BAMAKO, Mali (AP) -- Despite intensive aerial bombardments by French warplanes, Islamist insurgents grabbed more territory in Mali on Monday and got much closer to the capital, French and Malian authorities said.
In the latest setback, the al-Qaida-linked extremists overran the garrison village of Diabaly in central Mali, France's defense minister said in Paris. Jean-Yves Le Drian said Monday the rebels "took Diabaly after fierce fighting and resistance from the Malian army that couldn't hold them back."
The Malian military is in disarray and has let many towns fall with barely a shot fired since the insurgency began almost a year ago in the northwest African nation.
French military forces, who began battling in Mali on Friday, widened their aerial bombing campaign against Islamic extremists occupying northern Mali, launching airstrikes for the first time in central Mali to combat the new threat. The rebels, who come from several nations besides Mali, had been bottled up in the narrow neck of central Mali. But by now sweeping in from the west, they are now only 400 kilometers (250 miles) from Mali's capital, Bamako, in southern Mali.
Before France sent its forces in on Friday, the closest known spot the Islamists were to the capital was 680 kilometers (420 miles) away, though they might have infiltrated closer than that. France is urging the "Africanization" of the conflict, encouraging African nations to send troops to fight the Islamic extremists. There have been promises, but no troops movements have yet been publicly announced.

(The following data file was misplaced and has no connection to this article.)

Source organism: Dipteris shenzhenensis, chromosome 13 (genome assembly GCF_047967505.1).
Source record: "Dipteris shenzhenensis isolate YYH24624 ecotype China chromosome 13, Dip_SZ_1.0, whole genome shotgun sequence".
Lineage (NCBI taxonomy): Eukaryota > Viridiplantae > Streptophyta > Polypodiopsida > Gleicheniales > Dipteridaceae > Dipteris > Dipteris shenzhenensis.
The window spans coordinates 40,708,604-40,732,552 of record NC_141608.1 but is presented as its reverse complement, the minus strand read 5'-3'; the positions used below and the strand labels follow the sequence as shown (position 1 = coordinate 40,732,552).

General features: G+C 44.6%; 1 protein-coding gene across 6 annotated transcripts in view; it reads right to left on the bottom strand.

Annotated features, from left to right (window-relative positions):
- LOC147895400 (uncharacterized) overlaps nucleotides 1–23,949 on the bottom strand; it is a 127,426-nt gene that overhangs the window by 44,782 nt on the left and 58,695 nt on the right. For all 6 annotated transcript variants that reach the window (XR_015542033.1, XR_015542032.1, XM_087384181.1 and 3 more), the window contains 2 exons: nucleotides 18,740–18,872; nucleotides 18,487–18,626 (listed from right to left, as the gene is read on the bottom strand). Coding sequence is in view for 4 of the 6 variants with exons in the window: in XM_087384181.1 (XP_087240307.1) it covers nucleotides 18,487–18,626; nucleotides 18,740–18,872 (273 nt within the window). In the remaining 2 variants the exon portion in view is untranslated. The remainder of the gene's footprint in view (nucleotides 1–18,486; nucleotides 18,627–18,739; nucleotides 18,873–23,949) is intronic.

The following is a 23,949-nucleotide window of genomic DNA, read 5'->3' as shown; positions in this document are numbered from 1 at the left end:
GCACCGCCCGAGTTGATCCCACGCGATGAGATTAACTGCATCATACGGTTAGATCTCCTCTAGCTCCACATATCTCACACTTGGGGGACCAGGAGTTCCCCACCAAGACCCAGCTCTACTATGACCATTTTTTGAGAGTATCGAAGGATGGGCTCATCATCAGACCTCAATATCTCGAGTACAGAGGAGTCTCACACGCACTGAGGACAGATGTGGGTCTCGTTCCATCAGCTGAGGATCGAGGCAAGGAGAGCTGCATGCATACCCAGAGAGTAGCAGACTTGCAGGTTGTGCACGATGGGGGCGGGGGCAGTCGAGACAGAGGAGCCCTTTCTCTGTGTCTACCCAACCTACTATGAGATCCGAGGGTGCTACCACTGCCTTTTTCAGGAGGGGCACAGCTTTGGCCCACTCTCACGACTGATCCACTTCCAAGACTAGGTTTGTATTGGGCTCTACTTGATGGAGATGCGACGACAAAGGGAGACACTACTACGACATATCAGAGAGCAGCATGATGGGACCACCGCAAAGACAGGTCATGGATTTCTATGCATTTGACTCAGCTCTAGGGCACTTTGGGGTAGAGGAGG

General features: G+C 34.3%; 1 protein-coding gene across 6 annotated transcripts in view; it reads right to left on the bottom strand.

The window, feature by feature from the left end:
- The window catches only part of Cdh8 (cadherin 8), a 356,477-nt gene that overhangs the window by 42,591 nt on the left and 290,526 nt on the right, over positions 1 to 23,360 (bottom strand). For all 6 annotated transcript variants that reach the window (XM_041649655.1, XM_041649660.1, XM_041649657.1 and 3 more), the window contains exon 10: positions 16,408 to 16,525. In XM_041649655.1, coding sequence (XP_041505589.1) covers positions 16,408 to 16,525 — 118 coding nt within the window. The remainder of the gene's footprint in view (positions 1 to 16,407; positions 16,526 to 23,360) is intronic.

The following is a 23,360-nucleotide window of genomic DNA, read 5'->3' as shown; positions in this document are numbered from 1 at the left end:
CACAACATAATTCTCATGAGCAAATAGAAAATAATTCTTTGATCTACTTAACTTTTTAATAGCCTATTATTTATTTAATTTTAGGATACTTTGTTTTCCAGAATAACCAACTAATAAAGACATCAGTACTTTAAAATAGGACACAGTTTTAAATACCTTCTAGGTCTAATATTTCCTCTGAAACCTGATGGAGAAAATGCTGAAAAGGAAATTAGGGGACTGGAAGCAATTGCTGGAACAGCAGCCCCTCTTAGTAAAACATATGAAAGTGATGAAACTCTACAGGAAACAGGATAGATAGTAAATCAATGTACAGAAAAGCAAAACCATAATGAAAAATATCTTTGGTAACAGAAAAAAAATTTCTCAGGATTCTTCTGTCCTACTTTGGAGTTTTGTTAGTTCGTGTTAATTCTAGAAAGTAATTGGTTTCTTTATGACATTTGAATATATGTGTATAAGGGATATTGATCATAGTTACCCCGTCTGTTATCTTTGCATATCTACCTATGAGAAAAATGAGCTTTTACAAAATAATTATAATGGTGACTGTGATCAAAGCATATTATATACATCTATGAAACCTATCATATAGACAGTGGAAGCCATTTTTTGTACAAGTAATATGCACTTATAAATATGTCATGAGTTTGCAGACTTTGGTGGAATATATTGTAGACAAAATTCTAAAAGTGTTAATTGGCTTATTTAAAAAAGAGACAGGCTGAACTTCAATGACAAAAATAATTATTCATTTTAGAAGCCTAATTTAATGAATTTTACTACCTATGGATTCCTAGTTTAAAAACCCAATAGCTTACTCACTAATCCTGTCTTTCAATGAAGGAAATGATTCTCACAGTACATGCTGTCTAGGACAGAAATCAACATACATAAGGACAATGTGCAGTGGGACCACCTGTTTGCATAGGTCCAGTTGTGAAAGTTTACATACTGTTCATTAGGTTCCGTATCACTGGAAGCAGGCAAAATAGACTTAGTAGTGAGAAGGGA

Early Monday, an intelligence agent confirmed that shots rang out near the Diabaly military camp in what was still nominally government-held territory and that soon after, jets were heard overhead, followed by explosions. The agent insisted on anonymity because he is not authorized to speak publicly on the matter.
A Malian commander in the nearby town of Niono said the bombardments did not stop the Islamist fighters and that they occupied Alatona, and on Monday, they succeeded in reaching the north-south road which connects Diabaly to Segou, the administrative capital of central Mali.
In another setback, Le Drian said a second French commando who went missing during a bungled attempt to rescue a hostage in Somalia, on the other side of Africa, was most likely killed during the operation. The Somali insurgent group al-Shabab, which like the Islamists in Mali are linked to al-Qaida, later posted on Twitter two photos of a man wearing military pants and a blood-soaked shirt surrounded by two guns, ammunition clips and protective gear.
In a possible reference to the photo, Le Drian said France believed that al-Shabab group was preparing a "macabre and disgraceful" display of the dead soldiers' bodies.
The Islamist advance in central Mali came even after fighter jets late Sunday began dropping bombs in the rice-growing region of Alatona. At that point, a rebel convoy had been spotted 40 kilometers (24 miles) southeast of Diabaly, until recently the site of a major, U.S.-funded Millenium Challenger Corporation project.